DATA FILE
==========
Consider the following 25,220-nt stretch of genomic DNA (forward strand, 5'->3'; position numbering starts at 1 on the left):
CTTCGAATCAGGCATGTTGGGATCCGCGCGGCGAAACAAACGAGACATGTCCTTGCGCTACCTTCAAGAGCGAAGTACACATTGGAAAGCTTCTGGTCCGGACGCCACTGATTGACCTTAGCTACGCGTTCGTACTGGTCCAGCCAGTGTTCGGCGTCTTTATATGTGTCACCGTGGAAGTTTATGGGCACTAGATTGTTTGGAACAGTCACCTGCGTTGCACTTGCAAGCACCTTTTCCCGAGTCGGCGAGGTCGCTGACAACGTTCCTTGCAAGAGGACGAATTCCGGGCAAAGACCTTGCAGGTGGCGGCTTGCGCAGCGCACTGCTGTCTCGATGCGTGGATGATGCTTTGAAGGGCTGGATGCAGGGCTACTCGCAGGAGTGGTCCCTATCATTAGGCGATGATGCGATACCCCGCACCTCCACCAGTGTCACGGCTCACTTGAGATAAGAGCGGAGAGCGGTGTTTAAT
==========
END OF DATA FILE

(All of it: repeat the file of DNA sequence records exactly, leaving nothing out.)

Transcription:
Consider the following 25,220-nt stretch of genomic DNA (forward strand, 5'->3'; position numbering starts at 1 on the left):
CTTCGAATCAGGCATGTTGGGATCCGCGCGGCGAAACAAACGAGACATGTCCTTGCGCTACCTTCAAGAGCGAAGTACACATTGGAAAGCTTCTGGTCCGGACGCCACTGATTGACCTTAGCTACGCGTTCGTACTGGTCCAGCCAGTGTTCGGCGTCTTTATATGTGTCACCGTGGAAGTTTATGGGCACTAGATTGTTTGGAACAGTCACCTGCGTTGCACTTGCAAGCACCTTTTCCCGAGTCGGCGAGGTCGCTGACAACGTTCCTTGCAAGAGGACGAATTCCGGGCAAAGACCTTGCAGGTGGCGGCTTGCGCAGCGCACTGCTGTCTCGATGCGTGGATGATGCTTTGAAGGGCTGGATGCAGGGCTACTCGCAGGAGTGGTCCCTATCATTAGGCGATGATGCGATACCCCGCACCTCCACCAGTGTCACGGCTCACTTGAGATAAGAGCGGAGAGCGGTGTTTAAT